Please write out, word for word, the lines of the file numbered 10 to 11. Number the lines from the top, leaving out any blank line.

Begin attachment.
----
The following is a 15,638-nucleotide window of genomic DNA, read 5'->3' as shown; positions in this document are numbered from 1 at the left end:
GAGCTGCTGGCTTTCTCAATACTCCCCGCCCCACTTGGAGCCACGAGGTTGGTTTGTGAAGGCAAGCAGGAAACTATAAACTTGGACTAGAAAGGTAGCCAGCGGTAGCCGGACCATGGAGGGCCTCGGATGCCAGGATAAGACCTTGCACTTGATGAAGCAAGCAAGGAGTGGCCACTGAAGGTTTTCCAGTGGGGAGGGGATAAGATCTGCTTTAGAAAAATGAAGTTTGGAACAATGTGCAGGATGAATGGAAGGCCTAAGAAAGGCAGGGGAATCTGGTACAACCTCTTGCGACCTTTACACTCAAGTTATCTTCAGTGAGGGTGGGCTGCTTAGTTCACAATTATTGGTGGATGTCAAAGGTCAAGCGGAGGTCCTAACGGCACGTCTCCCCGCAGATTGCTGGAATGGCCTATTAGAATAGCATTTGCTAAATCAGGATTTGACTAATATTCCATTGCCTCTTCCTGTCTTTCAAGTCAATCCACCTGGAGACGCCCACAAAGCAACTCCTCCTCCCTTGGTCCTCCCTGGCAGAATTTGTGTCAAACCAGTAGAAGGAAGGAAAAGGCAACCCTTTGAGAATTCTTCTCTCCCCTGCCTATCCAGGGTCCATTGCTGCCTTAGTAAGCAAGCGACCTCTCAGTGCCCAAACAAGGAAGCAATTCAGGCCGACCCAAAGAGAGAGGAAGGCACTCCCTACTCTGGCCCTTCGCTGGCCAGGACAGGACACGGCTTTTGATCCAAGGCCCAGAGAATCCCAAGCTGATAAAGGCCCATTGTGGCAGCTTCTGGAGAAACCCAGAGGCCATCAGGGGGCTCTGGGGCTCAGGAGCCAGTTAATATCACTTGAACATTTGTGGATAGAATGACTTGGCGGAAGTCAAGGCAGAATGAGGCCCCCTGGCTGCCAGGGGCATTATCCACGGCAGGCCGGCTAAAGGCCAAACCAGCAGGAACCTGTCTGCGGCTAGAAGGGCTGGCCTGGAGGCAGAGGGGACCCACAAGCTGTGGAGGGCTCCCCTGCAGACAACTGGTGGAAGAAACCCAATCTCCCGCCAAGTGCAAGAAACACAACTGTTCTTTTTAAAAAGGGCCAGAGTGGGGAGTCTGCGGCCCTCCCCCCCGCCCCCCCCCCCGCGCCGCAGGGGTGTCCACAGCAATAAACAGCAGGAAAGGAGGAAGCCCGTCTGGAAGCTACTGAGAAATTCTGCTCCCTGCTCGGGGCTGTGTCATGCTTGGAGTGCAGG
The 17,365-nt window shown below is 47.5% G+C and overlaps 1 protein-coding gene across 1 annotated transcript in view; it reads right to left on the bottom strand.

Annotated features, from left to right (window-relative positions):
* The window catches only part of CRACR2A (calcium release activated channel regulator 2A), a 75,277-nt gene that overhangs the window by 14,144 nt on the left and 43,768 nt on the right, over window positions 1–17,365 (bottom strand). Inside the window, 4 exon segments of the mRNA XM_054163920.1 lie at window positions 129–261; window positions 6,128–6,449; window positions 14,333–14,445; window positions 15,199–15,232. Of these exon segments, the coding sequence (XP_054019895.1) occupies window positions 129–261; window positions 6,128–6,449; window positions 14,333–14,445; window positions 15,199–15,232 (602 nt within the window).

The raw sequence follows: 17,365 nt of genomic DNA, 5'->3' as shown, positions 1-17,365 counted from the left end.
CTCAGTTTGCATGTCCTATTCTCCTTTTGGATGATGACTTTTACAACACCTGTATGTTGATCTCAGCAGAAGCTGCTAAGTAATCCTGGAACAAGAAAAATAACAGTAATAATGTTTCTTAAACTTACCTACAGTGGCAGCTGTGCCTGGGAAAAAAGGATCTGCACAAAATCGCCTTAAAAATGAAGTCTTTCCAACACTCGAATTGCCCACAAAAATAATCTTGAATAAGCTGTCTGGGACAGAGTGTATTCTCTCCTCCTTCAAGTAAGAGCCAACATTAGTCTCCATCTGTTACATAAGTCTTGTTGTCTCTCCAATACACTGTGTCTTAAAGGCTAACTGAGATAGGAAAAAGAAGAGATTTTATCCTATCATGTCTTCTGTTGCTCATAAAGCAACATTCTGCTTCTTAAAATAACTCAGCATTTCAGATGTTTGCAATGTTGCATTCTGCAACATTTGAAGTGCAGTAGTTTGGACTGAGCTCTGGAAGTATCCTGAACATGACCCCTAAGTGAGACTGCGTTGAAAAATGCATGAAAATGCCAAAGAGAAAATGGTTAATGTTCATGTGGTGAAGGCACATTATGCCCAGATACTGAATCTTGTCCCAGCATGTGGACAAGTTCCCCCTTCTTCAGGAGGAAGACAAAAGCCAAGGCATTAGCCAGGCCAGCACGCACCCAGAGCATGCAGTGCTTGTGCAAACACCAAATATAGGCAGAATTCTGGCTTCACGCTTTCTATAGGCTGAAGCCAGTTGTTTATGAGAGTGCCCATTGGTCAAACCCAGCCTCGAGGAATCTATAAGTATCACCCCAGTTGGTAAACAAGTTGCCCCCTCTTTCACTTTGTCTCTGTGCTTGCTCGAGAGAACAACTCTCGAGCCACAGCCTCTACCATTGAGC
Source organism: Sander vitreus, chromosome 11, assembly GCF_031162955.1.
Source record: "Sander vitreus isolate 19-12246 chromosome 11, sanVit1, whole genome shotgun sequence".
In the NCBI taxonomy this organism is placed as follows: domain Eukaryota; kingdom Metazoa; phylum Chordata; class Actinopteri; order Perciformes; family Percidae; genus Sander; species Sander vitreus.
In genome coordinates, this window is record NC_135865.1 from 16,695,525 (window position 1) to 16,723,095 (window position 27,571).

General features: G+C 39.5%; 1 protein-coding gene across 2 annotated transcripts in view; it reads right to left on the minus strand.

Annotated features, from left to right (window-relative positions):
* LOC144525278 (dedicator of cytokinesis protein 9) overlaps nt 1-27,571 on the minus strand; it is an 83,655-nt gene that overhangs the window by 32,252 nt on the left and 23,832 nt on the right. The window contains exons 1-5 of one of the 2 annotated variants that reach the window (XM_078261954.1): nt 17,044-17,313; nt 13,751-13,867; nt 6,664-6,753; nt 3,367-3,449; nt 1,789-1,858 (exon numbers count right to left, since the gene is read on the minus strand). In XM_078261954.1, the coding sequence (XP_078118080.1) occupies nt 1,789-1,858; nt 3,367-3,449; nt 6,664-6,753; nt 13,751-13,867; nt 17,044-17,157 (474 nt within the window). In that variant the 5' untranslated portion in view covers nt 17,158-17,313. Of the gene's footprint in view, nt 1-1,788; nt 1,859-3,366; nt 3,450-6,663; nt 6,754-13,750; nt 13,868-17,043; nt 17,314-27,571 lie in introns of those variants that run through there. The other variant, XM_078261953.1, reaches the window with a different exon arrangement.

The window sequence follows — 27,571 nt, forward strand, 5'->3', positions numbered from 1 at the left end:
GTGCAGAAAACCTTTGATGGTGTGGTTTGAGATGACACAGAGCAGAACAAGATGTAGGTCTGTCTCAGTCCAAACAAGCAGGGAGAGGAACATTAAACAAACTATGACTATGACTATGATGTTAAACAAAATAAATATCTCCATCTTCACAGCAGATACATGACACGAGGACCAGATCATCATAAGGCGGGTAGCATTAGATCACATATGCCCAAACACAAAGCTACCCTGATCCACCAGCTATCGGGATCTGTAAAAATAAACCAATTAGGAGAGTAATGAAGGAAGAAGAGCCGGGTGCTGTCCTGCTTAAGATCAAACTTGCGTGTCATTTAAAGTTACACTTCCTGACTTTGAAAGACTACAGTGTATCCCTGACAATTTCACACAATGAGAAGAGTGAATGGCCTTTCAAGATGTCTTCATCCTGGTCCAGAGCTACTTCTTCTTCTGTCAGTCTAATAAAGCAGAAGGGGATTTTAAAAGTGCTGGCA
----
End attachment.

In the NCBI taxonomy this organism is placed as follows: domain Eukaryota; kingdom Metazoa; phylum Chordata; class Actinopteri; order Perciformes; family Percidae; genus Sander; species Sander vitreus.
In genome coordinates, this window is record NC_135865.1 from 16,695,525 (window position 1) to 16,723,095 (window position 27,571).